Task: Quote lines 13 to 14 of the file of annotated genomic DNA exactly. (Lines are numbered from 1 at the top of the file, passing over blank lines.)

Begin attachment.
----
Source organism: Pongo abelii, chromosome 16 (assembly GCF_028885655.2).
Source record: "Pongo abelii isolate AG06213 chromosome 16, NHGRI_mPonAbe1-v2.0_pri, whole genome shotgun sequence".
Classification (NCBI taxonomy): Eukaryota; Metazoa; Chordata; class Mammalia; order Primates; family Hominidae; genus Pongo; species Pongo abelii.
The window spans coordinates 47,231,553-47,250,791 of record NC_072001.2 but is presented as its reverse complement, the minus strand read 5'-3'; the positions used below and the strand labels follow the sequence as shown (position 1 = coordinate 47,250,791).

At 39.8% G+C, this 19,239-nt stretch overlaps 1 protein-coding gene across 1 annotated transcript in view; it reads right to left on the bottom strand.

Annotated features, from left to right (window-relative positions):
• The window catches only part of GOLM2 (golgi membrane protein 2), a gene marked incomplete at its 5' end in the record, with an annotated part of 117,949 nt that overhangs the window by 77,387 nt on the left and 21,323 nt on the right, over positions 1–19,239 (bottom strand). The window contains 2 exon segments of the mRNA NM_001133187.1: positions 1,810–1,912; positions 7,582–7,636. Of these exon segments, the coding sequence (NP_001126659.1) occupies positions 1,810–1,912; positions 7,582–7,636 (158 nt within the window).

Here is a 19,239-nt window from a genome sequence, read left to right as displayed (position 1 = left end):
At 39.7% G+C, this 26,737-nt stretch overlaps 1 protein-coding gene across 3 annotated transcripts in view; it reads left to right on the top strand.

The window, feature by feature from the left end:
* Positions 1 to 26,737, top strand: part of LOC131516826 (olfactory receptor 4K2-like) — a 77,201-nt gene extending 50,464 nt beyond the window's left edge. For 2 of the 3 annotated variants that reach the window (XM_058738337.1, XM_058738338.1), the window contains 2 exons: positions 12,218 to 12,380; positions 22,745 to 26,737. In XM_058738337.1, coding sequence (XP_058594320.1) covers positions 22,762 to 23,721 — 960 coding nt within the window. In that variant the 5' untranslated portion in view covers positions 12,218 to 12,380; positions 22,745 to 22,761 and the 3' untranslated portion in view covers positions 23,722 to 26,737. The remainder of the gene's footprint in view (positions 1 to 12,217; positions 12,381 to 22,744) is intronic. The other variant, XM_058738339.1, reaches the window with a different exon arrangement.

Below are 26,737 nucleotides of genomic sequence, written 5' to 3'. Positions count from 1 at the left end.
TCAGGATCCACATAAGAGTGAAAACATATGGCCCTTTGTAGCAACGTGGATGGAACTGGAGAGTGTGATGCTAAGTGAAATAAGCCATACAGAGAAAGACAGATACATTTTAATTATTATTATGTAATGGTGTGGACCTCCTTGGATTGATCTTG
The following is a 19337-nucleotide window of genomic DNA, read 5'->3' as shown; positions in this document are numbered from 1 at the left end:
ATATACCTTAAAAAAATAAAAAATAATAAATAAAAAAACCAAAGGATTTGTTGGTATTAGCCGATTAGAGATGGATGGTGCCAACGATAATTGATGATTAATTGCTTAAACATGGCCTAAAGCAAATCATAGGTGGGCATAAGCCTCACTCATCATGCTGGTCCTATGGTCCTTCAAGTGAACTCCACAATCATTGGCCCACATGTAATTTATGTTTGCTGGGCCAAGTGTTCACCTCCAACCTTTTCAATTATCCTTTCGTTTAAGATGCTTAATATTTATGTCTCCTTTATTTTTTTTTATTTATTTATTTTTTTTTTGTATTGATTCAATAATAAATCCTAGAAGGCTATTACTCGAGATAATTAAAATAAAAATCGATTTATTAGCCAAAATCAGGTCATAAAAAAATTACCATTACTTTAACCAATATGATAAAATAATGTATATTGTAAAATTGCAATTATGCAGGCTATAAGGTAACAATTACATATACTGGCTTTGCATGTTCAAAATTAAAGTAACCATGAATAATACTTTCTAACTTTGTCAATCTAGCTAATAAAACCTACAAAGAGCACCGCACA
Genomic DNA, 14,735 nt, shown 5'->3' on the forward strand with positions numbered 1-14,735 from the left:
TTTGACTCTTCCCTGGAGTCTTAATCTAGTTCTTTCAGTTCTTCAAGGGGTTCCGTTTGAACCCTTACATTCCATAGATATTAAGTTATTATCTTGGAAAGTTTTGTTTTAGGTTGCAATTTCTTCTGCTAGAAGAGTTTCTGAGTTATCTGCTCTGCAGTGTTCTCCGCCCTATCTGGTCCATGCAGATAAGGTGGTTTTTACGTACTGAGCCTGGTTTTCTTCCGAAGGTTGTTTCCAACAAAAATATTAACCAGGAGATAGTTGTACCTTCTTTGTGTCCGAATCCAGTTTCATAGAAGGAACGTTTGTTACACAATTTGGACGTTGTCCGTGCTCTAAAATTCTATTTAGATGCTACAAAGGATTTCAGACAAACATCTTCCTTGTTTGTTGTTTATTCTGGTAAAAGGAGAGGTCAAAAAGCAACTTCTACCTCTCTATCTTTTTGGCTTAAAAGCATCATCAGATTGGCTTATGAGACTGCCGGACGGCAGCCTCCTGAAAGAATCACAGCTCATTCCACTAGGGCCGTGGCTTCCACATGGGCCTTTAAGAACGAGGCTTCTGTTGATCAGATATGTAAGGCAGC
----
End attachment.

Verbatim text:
TCAGGATCCACATAAGAGTGAAAACATATGGCCCTTTGTAGCAACGTGGATGGAACTGGAGAGTGTGATGCTAAGTGAAATAAGCCATACAGAGAAAGACAGATACATTTTAATTATTATTATGTAATGGTGTGGACCTCCTTGGATTGATCTTG
The following is a 19337-nucleotide window of genomic DNA, read 5'->3' as shown; positions in this document are numbered from 1 at the left end: